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While the search for a vaccine against the SARS-CoV-2 novel coronavirus is in full swing worldwide, virologists have completely different opinions about the chances of finding a cure anytime soon. “Within a few years” to “within a year” to “maybe never” – it all depends on who you ask. The World Health Organization (WHO) currently lists 165 vaccine projects, 26 of which are already being trialed on people.

Six potential vaccines have already proven their safety and tolerability in clinical trials and must now demonstrate in Phase III via thousands of test subjects how effective they in protecting against both the infection and the resulting COVID-19 disease. The Paul Ehrlich Institute (PEI, the body in charge of approving vaccines in Germany) is very confident that at least one of these candidates will be ready for large-scale use by the end of this year.

The coronavirus is not like HIV

“It is very encouraging that a number of vaccine candidates are able to trigger an immune response against the Sars coronavirus 2 in humans,” said the President of the Paul Ehrlich Institute, Klaus Cichutek, to the Redaktionsnetzwerk Deutschland (the Editor Network Germany). “And it is also a good thing that this can be achieved with doses that have been shown to be tolerable.” He anticipates that approvals will be issued as early as the end of 2020 and the start of next year. “Provided the Phase III trial data has a positive outcome.”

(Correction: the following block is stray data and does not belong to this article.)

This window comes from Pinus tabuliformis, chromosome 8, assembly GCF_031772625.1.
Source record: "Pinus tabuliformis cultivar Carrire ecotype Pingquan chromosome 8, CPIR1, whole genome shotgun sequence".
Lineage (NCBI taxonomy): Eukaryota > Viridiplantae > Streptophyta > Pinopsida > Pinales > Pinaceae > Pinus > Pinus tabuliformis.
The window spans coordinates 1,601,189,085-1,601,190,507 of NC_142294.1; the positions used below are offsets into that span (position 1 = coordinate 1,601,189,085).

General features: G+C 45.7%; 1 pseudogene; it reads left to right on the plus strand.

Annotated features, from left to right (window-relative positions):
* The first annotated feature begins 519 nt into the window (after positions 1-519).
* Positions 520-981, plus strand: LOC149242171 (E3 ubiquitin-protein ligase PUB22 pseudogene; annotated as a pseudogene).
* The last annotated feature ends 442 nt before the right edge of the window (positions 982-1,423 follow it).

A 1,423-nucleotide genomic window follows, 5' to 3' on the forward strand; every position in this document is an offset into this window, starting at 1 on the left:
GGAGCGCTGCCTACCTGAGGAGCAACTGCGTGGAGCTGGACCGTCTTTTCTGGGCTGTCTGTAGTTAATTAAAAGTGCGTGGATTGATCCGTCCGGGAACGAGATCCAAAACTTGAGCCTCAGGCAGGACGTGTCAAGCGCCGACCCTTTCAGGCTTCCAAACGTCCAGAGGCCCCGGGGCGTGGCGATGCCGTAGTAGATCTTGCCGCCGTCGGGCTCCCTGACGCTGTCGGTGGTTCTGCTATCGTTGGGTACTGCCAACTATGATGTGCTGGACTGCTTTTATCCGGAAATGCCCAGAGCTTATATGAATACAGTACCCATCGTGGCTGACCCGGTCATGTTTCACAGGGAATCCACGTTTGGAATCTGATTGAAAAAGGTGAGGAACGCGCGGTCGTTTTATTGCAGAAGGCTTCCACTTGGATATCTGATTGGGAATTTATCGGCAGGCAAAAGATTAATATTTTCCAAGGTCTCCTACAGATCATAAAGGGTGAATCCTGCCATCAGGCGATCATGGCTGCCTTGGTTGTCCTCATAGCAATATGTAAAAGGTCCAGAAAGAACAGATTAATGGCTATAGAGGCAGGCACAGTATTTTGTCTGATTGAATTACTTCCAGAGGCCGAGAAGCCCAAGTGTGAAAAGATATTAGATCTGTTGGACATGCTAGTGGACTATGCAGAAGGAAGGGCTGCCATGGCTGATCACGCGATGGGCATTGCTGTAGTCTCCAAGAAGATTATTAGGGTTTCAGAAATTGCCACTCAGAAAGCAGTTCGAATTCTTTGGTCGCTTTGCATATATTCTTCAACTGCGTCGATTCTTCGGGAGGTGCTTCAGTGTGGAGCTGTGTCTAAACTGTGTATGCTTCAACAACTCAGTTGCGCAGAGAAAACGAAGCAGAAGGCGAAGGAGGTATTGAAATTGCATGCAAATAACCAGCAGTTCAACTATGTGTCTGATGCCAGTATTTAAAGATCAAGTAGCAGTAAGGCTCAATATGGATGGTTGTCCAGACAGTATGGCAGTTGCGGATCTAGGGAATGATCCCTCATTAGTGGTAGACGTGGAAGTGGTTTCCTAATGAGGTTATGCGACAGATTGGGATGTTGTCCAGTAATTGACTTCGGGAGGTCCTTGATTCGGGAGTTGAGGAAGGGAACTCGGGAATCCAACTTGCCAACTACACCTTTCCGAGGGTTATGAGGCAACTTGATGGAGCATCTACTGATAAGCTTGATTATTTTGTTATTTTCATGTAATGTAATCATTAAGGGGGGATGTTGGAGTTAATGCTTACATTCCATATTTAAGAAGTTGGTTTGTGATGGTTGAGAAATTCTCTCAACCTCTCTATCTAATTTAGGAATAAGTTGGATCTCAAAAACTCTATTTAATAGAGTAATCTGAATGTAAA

In contrast to the HIV virus, which is constantly mutating (something that has so far made the search for a vaccine impossible), the coronavirus is far more stable, stresses Peter Kremsner. He is the director of the Institute of Tropical Medicine at the University of Tübingen, Germany. He heads one of four studies ( also at Hanover and Munich in Germany and Ghent, in Belgium) involving the CV07050101 vaccine candidate from the Tübingen-based company CureVac. “This is not HIV. I firmly believe that it will be possible to develop several vaccines.”

Back to “normal”? – Not for a while

Nevertheless, the researchers firmly put a damper on any hopes that by early next year we might return to a lifestyle like before corona, and be able to forget masks, social distancing, and hygiene regulations. “That large parts of the population will have been vaccinated and subsequently be protected, and that we will actually be able to dispense with public health measures, well, I’d prefer to put it this way: Let’s just hope we can do that next year,” Cichutek says.

In addition, Kremser underlines that approval of a vaccine would not necessarily lead to 100% protection. An efficacy rate of 70% would already be regarded as successful. But he would like to reach at least 80% -“ideally over the course of a lifetime.” Nevertheless, the remaining 20% of people who do not gain immunity after vaccination might also have reason to hope that the disease would at least be milder than if they had not been vaccinated. Although despite the fact that some of the vaccinated monkeys in animal experiments did not fall ill, they would have become infected – and could thus potentially transmit the virus.

At present, the Standing Committee on Vaccination at the Robert Koch Institute, the German Federal Government and the German Federal States are working out plans for distribution. How vaccinations will be rolled out is still unclear as yet. The only thing that seems to be certain, is that people in medical professions and risk groups should be given priority.